World Food Day: African Development Bank marks milestones in its work to feed Africa | African development bank
To help mitigate the effects of soaring food and grain prices, aggravated by Russia’s war in Ukraine, the African Development Bank launched the African Emergency Food Production Facility in May to enable the production 38 million tons of food over the next two years.
The $1.5 billion facility has gone into action, with the Bank having approved initial programs in 26 African countries worth $1.257 billion. The Bank Group’s Africa Emergency Food Production Plan will provide 20 million farmers across Africa with seed varieties of wheat, maize, rice, soybeans and oil palm, as well as access to fertilizer to produce additional food worth $12 billion.
“Africa should not import food. Africa should become a major food-producing region and export its surplus to the rest of the world. If there’s one thing Africa can do, it’s help feed the world,” said African Development. Bank Group President Dr. Akinwumi Adesina at a knowledge exchange event hosted by Yara International. Yara International, a Norwegian chemical company, produces, distributes and sells nitrogen-based mineral fertilizers.
“Africa offers (…) huge opportunities in agriculture, with 65% of the world’s uncultivated arable land still available to feed the world’s population, so its actions will determine the future of In addition, Africa’s food and agriculture market will reach $1 trillion by 2030,” Adesina assured Norwegian businesspeople at the Norwegian-African Business Association (NABA) summit. September 29.
The Bank’s initiative has received global support, including from UN Secretary-General Antonio Guterres and US President Joe Biden. The Government of Japan, through the Japan International Cooperation Agency, has partnered with the Bank to boost agricultural production in Nigeria, Tanzania and Côte d’Ivoire. In early October, Norway announced an allocation of $9.2 million for the African Emergency Food Production Facility. International development agencies have also welcomed the Bank’s initiative.
African countries expect to register a significant increase in agricultural production as a result. With assistance from the African Emergency Food Production Facility, Senegal, for example, aims to harvest an additional 600,000 tonnes of cereals such as rice, maize and millet, as well as around 120 tonnes of cowpea and 150 000 tons of potatoes. In Côte d’Ivoire, the Bank’s support will help produce an additional 546,987 tons of maize, 796,323 tons of rice and more than one million tons of cassava.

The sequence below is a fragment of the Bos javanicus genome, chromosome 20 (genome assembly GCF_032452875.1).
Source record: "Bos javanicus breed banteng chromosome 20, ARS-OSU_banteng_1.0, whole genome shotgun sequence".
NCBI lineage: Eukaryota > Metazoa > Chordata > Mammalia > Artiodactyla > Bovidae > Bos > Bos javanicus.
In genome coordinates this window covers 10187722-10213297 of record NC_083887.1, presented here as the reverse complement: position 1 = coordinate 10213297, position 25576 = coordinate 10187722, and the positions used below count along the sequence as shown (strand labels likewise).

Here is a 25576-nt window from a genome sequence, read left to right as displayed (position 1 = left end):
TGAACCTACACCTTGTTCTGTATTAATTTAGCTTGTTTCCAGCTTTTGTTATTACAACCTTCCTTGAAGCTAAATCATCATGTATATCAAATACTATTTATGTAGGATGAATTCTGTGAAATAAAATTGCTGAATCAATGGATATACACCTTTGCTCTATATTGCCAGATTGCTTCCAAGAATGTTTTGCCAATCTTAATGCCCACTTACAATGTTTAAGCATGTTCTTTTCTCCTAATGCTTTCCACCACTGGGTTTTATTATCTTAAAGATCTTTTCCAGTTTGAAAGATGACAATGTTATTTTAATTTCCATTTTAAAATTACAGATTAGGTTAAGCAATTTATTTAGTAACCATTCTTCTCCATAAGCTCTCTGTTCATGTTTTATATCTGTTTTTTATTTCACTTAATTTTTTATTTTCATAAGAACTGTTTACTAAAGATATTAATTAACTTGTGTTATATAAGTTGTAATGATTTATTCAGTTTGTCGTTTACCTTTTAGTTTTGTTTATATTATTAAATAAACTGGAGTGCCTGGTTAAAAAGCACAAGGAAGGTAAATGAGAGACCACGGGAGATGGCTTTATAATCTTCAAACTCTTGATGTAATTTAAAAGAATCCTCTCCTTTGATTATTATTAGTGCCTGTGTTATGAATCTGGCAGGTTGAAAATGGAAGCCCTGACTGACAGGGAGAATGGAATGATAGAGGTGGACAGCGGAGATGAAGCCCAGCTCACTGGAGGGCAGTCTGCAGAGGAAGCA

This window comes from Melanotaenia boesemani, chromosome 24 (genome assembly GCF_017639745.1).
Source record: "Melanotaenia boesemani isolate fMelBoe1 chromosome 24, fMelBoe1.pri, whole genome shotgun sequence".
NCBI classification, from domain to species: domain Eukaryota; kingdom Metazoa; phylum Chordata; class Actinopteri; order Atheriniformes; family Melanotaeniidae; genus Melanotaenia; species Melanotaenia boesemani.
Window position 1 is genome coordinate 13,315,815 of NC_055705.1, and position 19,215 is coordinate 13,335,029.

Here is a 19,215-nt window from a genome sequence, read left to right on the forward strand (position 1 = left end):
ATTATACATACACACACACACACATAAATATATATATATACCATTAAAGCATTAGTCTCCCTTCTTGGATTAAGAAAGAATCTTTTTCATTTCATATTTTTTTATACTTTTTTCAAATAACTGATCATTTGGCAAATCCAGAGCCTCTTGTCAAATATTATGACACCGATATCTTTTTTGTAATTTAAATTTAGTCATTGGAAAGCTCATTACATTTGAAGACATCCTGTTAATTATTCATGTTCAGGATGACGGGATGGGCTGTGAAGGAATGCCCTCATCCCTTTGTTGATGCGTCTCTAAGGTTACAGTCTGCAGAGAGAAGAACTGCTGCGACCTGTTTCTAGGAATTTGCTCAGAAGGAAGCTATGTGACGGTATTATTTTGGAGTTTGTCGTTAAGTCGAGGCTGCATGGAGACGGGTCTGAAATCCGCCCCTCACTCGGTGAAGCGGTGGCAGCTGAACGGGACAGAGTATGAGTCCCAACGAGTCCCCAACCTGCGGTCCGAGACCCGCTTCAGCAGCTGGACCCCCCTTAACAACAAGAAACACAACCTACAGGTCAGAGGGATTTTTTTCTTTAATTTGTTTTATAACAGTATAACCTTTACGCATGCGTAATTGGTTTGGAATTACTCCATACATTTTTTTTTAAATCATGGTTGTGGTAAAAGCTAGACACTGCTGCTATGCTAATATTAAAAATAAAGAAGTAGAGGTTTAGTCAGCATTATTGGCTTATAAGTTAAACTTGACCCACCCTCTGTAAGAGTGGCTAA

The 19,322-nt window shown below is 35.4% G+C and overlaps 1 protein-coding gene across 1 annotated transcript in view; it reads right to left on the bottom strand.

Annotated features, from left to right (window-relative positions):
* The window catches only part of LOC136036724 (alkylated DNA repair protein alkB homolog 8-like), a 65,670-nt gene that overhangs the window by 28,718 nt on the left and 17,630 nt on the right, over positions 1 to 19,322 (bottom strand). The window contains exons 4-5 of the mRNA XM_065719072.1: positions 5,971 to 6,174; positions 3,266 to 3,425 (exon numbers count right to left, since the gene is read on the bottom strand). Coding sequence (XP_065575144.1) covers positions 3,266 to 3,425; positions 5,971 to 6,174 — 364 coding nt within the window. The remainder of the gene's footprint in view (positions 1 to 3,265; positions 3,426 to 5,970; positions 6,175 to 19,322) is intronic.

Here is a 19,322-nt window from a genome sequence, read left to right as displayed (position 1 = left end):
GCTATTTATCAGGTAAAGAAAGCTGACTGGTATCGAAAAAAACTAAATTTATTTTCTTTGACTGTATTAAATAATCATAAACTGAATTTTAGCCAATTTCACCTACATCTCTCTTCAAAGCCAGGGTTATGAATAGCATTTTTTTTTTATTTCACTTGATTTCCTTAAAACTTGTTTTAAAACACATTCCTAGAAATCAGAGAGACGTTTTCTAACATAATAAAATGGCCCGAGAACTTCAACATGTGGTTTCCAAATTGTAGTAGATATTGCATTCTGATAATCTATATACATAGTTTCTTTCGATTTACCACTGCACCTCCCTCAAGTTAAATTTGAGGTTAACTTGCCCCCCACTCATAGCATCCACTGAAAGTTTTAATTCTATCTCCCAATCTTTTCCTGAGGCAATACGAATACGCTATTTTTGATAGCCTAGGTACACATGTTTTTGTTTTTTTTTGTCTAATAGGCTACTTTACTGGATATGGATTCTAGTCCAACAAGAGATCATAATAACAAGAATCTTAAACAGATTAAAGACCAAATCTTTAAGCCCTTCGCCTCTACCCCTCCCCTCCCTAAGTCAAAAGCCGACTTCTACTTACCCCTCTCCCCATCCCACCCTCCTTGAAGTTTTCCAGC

The Bank’s African Emergency Food Production Facility aims to provide climate-smart seeds and access to affordable fertilizers to 20 million farmers across the continent
For the Bank Group, progress towards these goals is irreversible, given that the African Emergency Food Production Facility will be built around another successful Bank initiative: the Technologies for Transformation program. of African Agriculture (TAAT).
TAAT provides growers with climate-resistant seeds and innovative agricultural technologies. Launched in 2018, the program has been a resounding success. In Ethiopia, heat-tolerant wheat varieties helped the country become self-sufficient in wheat in just three years. Next year, the country hopes to become a net exporter of wheat to Djibouti and Kenya. The program has provided improved agricultural technologies to nearly 12 million farmers and supported the production of 25 million tons of food.
The new year will mark new developments in the Bank’s partnership with the International Fund for Agricultural Development to establish an Africa Food and Nutrition Finance Facility. This facility, now called Mission 1 for 200, aims to mobilize $1 billion, over the next two years, from mainly non-traditional donor sources to address more structural issues in modernizing Africa’s agricultural sector. Its goal is to double the productivity of 40 million small African farmers and produce 100 million metric tons of food and feed 200 million people. The Bank is expected to launch this financing facility in late January, with the aim of spurring agricultural transformation across Africa and ensuring that no one is left behind.
Norway’s $9.2 million allocation for the Facility will support Fertilizer Financing Facility programs in Africa, such as the Credit Guarantee Scheme, which helps agro-dealers like Fideline Mahenge provide more fertilizer to farmers in Tanzania.
Beneficiary countries of the African Emergency Food Production Facility in October 2022
- West Africa (8): Ivory Coast, Gambia, Liberia, Niger, Nigeria, Senegal, Sierra Leone, Togo.
- East Africa (5): Burundi, Kenya, Tanzania, Somalia, South Sudan.
- Southern Africa (6): Eswatini, Madagascar, Malawi, Mozambique, Zambia, Zimbabwe.
- Central Africa (4): Cameroon, Central African Republic, Democratic Republic of Congo, Chad.
- North Africa (3): Egypt, Morocco, Tunisia